Monday, 7 July 2014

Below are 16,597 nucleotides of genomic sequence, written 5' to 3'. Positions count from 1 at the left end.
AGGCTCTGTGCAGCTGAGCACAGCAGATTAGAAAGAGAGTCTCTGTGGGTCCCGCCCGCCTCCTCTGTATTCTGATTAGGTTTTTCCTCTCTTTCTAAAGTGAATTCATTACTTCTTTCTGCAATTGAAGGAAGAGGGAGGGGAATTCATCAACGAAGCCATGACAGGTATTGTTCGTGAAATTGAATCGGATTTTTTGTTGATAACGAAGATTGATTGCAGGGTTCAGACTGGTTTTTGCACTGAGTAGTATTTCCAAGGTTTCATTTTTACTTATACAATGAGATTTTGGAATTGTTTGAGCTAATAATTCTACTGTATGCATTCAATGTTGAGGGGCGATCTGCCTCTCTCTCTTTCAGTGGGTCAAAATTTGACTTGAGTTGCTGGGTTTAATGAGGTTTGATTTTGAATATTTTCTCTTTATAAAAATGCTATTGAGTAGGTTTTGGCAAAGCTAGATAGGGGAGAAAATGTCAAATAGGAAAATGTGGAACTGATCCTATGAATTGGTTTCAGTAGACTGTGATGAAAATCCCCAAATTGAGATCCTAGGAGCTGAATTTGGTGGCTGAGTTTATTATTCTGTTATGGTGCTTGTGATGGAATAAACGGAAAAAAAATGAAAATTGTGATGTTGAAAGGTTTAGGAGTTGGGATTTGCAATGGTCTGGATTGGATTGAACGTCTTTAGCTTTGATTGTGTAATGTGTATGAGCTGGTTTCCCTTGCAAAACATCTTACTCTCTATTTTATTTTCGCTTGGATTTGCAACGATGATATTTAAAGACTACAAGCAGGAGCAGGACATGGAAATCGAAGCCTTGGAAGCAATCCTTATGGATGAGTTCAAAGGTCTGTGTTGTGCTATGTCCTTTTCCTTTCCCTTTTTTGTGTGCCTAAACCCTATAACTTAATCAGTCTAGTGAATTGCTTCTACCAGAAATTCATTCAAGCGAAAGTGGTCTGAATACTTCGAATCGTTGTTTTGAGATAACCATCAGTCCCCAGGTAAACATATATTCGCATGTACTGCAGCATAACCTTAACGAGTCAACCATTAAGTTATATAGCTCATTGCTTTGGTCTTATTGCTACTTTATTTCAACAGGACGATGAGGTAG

The design and operation of a non-ideal static diffusion chamber is discussed. A static diffusion chamber is an apparatus that enables precise growth of ice crystals by controlling temperature, pressure and ice supersaturation conditions at the chamber enter. In order to maximize control over these conditions, non-ideal effects due to sidewall heating must be eliminated. The standard way to do this is to increase the ratio of chamber width to height up to about 10:1. In a recent study of electrical coronas on ice crystals, two high-voltage electrodes were required within the chamber in order to subject the ice crystals to strong electric fields. This was problematic due to space restrictions, so it was decided to increase the chamber aspect ratio to 2.4:1. This resulted in a significant increase in non-ideal sidewall effects, which were carefully observed. It was found that during the cool-down period, a toroidal circulation was set up inside the chamber. This circulation was reduced significantly as the chamber approached equilibrium, allowing the required ice growth and subsequent discharge observations. The details of this chamber and its characteristics will be discussed, where it is shown that the non-ideal behaviors are predictable, well-behaved and not necessarily problematic.
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